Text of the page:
Converting the structural chassis to composites
IFA Rotorion (Haldensleben, Germany) ranks among the world’s largest manufacturers of driveshafts. Founded in Haldensleben in 2005, its subsidiary, IFC Composite GmbH, now renamed IFA Composite, established a pedigree in a subset of the parent’s driveshaft specialty. Using high-strength, lightweight, fiber-reinforced composites instead of steel enabled IFA to integrate additional functions and reduce weight and part count. Three-piece driveshafts could shrink to two pieces, and two-piece driveshafts became single units.
The company uses filament winding, which enables efficient production of high-quality hollow parts and tubes in high volumes. Strands of dry carbon or glass fibers are wound around a reusable cylindrical or conical rotating core and then impregnated with resin. Thermoset or thermoplastic matrices can be employed, as well as prepreg tapes. With an estimated market of up to 300,000 composite tubes among Germany’s auto manufacturers alone, automation is now a must (see Fig. 1, at left). “The use of wound fiber composite materials in automotive is growing,” says Christian Schulz, the company’s head of composite structural parts at sister firm IFA Technology GmbH, which develops carbon composite parts. IFA Rotorion CEO Felix von Nathusius adds, “Cost-effective, large-series, lightweight parts will massively influence the future of vehicle design.”
Segue into suspension
IFA Composite also makes glass fiber-reinforced composite leaf springs. It began series production in 2006, making springs for the Mercedes-Benz Sprinter van, one of the most successful light commercial motor vehicles worldwide. IFA also produces composite leaf springs for Volkswagen and American Dodge. Most recently, the company has replaced steel in the leaf springs of heavy trucks of up to 40-ton capacity, saving as much as 400 kg in truck empty weight. This either reduces fuel consumption or is exchanged for increased load capacity (read more by clicking on the articles under under "Editor's Picks" at top right). As one of Germany’s largest composite leaf spring manufacturers, IFA has produced more than 1.3 million composite leaf springs, to date, with a Six Sigma quality measure of zero defects per million parts.
More recently, sister-firm IFA Technology developed and built the world’s first carbon fiber-reinforced plastic (CFRP) stabilizer bars in a production car, for the Volkswagen AG (Wolfsburg, Germany) XL1. The success of this metal-to-composite conversion has created a fourth strategic business for IFA Composite.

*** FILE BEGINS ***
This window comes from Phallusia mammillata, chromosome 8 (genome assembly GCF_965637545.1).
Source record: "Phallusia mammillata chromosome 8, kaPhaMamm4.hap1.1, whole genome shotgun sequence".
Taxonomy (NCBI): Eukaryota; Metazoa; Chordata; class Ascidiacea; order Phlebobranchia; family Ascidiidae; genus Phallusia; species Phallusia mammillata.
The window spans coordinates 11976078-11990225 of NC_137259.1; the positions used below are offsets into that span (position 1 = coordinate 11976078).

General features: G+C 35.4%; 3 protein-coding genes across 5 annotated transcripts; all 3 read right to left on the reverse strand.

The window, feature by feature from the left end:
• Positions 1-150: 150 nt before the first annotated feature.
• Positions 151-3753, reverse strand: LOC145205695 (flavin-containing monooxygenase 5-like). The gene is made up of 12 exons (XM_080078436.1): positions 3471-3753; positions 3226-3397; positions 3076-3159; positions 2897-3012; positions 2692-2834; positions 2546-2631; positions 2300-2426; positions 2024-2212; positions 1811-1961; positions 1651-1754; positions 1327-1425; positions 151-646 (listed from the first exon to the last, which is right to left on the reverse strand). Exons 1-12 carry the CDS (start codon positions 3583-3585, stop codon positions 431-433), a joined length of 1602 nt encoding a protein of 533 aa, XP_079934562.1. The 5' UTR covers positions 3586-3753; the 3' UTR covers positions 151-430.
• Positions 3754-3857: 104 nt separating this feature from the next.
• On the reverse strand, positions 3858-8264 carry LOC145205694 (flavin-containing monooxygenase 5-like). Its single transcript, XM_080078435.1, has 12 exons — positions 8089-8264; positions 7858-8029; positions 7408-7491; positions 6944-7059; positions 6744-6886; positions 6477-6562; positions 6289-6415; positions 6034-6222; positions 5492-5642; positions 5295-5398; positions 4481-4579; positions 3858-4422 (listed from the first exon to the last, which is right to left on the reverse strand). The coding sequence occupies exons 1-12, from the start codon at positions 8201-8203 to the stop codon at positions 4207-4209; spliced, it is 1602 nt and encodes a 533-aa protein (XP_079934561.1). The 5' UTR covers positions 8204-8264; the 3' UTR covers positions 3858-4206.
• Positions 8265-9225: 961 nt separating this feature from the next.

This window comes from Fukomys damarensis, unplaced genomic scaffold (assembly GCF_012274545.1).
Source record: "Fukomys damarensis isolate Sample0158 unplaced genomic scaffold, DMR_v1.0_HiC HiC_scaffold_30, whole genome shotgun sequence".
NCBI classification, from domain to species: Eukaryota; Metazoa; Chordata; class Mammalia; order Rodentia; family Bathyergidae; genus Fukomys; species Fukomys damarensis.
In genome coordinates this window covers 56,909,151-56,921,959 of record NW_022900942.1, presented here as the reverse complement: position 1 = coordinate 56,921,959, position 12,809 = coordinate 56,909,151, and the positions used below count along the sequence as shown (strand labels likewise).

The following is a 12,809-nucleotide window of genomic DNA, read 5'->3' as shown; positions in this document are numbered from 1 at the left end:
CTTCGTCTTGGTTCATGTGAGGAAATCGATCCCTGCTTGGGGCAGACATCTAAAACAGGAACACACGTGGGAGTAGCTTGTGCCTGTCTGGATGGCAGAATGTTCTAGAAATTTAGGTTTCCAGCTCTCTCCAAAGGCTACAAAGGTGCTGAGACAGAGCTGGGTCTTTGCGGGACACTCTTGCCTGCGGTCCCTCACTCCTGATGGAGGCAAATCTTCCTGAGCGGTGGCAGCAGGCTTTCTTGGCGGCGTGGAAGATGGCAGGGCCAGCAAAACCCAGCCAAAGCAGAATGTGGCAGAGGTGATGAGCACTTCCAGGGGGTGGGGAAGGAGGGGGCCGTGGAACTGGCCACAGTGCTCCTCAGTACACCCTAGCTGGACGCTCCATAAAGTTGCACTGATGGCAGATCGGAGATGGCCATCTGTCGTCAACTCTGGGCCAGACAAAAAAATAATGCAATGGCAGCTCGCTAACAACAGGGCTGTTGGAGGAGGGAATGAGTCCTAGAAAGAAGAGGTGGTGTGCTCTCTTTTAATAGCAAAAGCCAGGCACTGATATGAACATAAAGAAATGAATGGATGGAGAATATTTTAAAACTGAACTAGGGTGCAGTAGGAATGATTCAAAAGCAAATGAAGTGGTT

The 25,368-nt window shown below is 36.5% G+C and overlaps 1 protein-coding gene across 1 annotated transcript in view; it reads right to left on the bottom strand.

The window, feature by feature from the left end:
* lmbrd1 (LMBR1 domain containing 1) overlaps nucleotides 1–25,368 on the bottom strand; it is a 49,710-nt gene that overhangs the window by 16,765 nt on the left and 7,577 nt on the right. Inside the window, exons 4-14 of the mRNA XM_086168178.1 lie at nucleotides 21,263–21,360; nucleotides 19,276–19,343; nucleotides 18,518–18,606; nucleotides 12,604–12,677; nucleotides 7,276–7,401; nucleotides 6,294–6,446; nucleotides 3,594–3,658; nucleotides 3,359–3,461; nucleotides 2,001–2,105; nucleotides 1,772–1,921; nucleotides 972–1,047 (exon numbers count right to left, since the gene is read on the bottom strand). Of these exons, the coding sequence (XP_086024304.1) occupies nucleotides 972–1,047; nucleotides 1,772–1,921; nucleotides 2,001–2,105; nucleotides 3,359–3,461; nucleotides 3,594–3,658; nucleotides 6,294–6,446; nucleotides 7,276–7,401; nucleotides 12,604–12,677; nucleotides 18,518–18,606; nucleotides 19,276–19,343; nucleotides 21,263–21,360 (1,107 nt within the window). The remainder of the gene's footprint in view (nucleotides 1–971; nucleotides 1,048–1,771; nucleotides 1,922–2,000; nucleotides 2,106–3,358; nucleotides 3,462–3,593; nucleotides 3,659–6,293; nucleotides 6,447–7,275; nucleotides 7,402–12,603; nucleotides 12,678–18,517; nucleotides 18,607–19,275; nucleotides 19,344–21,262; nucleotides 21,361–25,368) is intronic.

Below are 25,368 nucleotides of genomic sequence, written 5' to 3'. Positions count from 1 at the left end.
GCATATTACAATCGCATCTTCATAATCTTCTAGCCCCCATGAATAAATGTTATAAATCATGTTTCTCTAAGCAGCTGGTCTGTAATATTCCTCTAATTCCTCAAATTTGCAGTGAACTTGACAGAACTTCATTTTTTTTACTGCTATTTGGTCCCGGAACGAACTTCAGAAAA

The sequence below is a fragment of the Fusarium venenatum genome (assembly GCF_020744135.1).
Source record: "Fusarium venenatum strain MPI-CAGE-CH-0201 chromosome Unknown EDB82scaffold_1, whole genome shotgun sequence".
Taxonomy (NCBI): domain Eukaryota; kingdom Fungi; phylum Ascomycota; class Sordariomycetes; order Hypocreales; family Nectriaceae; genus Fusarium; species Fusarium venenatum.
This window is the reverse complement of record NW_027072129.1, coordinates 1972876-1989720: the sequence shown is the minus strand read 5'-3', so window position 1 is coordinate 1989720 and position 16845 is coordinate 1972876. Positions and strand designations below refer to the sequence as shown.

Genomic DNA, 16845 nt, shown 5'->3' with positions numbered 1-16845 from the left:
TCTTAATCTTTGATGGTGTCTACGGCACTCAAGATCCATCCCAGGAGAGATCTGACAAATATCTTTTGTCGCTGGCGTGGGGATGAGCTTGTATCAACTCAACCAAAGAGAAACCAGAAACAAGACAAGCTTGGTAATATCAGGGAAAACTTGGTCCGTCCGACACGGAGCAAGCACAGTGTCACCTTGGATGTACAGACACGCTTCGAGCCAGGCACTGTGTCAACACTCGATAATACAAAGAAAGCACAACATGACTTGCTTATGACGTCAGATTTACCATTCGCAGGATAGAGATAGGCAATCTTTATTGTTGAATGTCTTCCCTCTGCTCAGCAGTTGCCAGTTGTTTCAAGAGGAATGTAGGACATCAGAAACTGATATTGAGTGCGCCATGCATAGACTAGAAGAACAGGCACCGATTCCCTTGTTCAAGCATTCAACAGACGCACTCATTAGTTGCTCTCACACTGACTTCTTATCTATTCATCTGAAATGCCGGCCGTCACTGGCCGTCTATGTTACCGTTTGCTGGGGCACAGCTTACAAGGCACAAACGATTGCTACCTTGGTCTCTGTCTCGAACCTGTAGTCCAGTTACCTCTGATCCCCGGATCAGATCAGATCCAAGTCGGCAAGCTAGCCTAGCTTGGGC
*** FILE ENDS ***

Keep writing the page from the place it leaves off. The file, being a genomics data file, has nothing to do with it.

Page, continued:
Stabilizer bar form and function
Automotive stabilizer bars, traditionally formed from steel, are a key component in many automobile suspension systems. Also called anti-roll bars, anti-sway bars or sway bars, they are used to reduce the body roll of a vehicle during fast cornering or when a wheel encounters irregularities on the road surface. Stabilizer bars also define a car’s oversteer or understeer characteristic — that is, its tendency to turn more or less than commanded, respectively. A stabilizer bar is situated between the left and right wheels, connecting them through short lever arms linked by a torsion spring. The bar is attached to the car chassis through rubber bushings. Stabilizer bars can be solid or hollow, and designed as monolithic — a single bar — or as a multi-component assembly, with separate lever arms.
“The discrete loading of a stabilizer bar — torsional load in the middle section and bending load in the lever arm — is an opportunity for composites’ tailorable anisotropy to provide a lightweight, efficient design,” explains Christian Schulz, head of composite structural parts at IFA Composite. Achieving not only a significant reduction in weight, but also a wider range of stiffness within the same outer shape, composites offered a solution, says Schulz, when requirements in the installation space could no longer be met using standard steel stabilizer bars. “Composite designs allow options which are harder to produce in steel.”
Process drives design
“As a high-volume manufacturer, streamlined production is the key for cost-effective parts,” says Schulz. R&D will always seek to make the parts lighter, he notes, “but optimal ‘rocket science’ designs could easily be too expensive for the added weight benefit.” The process IFA developed includes a preforming station, a molding press and a CNC machining center (see Fig. 2). Once the production process was set, Schulz says the steps were easily separated and simplified, so that parts could be fabricated in a smaller, limited-volume production environment, and then scaled up as necessary. “Currently, the parts are manufactured with limited machinery,” Schulz comments, “but the whole process can be readily scaled to semi-automated and then fully automated production.”